A new study from UT Southwestern Medical Center has found work productivity can be a key factor in measuring a patient’s recovery. The study’s lead author explains.
Interview Highlights: Dr. Madhukar Trivedi, Director of the Center for Depression Research and Clinical Care at UT Southwestern's O’Donnell Brain Institute:
How workplace productivity can be a key factor in measuring depression recovery: “So I think we have unfortunately seen depression as one entity. People think of it as are you sad, are you happy, and then monitor that and try to improve treatment. Depression is a much more complex condition, for one, and the other thing is there are many different symptoms and many areas of life that are affected when someone has depression. Things like concentration, capacity to motivate yourself, and work productivity. And what we found was that not only is work productivity affected, but even when you improve depressive symptoms, it improves in a lot of patients, but in a large proportion of patients, work productivity by itself with the standard antidepressants doesn’t improve."
"What it tells you is that you have to focus on the whole person and therefore think of treatment that is just not medication or, for that matter, just psychotherapy or just exercise. Assess what it affecting them like work productivity and then address that directly to know what symptoms are causing it.”
So, in terms of work productivity, what are you looking for? “People don’t show up for work, but that is only a small proportion. What really is affecting depressed patients is the ability to work when they are there. So they report that they are not their best self, they’re not performing at their highest level, and they feel impaired and guilty and worry about it. And it has a negative impact because they are not lazy. And so they want to work, but because their depression is not fully recovered, and we have not measured their work productivity or motivation or concentration, and attended to that with treatment, they’re not performing with their 100 percent and they feel worse. And this becomes a vicious cycle.”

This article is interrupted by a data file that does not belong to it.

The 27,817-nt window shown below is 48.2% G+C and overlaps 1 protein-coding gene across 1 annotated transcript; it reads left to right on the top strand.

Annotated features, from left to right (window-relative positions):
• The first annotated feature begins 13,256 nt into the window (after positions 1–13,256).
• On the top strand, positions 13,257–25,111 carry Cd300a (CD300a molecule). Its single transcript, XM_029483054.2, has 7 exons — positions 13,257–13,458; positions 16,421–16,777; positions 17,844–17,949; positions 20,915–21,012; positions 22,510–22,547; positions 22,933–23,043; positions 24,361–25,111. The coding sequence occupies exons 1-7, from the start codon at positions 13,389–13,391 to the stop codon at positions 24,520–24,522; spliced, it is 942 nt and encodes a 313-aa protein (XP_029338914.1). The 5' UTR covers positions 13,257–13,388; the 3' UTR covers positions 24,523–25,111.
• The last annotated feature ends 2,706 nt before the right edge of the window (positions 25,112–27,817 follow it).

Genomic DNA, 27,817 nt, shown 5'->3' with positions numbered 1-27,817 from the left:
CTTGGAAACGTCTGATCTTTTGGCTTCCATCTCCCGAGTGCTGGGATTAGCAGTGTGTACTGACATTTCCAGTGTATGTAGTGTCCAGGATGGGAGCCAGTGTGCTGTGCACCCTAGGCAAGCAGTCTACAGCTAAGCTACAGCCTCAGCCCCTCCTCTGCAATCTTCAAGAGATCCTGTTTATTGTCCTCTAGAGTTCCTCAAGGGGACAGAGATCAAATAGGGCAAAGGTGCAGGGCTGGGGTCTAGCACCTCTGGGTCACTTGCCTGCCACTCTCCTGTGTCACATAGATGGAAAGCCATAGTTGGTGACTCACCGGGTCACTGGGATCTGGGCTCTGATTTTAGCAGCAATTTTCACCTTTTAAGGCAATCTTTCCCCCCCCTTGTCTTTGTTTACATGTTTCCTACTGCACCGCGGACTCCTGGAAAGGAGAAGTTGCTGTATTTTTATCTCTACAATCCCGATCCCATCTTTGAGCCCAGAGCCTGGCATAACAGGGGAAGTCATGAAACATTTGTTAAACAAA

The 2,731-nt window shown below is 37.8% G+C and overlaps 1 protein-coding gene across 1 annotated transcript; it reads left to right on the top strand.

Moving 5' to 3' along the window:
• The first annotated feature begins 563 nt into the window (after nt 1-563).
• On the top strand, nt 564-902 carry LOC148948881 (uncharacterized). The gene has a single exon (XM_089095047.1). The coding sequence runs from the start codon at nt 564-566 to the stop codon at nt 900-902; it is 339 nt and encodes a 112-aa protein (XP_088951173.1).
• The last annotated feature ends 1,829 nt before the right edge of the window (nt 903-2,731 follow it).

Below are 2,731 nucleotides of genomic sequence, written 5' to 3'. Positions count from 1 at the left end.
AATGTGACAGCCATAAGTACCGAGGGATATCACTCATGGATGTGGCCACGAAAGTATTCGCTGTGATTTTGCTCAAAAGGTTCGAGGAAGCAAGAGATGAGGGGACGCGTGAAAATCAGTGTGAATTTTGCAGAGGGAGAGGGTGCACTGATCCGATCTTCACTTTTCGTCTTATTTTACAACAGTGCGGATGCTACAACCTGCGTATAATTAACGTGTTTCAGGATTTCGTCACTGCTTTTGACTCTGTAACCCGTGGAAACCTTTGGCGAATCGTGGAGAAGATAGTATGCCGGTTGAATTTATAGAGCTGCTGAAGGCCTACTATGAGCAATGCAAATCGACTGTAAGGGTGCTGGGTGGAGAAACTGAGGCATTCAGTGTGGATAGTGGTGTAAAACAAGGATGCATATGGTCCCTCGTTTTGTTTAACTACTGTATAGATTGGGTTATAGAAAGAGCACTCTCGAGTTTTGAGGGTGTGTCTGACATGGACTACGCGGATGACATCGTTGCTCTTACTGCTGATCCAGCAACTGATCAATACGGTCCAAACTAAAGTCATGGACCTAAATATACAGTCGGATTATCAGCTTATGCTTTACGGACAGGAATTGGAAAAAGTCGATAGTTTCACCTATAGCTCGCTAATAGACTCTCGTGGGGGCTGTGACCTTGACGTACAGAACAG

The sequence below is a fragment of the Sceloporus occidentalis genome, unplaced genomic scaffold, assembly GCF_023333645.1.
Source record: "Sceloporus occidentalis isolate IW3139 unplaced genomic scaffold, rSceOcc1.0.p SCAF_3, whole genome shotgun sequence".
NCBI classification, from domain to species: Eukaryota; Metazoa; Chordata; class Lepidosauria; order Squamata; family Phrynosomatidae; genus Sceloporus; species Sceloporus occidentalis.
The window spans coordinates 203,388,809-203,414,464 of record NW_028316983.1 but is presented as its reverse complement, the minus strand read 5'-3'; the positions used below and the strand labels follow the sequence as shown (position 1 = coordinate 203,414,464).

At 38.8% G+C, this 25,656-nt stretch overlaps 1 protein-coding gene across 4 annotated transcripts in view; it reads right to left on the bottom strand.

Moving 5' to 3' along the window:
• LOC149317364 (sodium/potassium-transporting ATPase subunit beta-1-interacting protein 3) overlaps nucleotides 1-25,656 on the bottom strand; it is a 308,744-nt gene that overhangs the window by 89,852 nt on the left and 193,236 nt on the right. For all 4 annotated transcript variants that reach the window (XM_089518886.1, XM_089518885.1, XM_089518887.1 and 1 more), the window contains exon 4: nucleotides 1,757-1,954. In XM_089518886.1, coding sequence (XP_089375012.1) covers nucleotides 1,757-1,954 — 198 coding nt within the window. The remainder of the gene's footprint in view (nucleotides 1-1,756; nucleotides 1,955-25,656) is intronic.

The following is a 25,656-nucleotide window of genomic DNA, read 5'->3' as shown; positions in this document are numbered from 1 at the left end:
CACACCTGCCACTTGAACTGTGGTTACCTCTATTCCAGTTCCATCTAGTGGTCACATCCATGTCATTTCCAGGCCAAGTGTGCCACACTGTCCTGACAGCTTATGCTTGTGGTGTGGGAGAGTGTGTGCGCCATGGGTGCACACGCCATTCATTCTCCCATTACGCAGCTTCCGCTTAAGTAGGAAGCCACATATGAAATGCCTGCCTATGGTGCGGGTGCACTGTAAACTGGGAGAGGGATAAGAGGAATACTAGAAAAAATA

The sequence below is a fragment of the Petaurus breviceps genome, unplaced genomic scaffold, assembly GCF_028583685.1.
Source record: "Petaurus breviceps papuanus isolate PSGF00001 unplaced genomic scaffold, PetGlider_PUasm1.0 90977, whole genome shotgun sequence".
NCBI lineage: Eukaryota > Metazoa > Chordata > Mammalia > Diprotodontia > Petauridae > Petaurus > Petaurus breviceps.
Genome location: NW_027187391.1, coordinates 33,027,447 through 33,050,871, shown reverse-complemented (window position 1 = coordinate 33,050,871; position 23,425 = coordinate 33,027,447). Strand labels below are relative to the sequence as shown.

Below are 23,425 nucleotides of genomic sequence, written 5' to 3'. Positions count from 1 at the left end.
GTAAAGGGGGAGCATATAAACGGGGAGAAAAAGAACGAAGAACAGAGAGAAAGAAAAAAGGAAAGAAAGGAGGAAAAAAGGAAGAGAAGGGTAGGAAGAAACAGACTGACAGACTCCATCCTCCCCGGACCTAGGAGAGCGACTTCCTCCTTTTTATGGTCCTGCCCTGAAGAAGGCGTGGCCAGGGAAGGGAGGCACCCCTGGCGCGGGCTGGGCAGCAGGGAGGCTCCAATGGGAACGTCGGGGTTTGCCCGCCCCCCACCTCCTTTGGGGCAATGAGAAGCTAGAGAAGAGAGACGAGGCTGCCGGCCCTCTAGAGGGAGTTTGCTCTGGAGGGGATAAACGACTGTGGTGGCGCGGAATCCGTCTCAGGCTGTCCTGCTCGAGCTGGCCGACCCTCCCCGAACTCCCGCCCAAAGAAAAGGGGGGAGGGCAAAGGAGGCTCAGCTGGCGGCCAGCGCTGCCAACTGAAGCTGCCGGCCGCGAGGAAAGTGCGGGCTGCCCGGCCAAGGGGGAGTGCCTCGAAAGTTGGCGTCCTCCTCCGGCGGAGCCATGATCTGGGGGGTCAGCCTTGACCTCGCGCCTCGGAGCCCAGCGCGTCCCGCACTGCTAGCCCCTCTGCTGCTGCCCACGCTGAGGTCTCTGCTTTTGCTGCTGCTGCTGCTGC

If you find depression recovery’s not working as it should, then what? “There are special treatments that can be attended to. Things like exercise, psychotherapy. You can even give them work-based behavior therapy so that they can get real care associated with the kind of dysfunction they have.”
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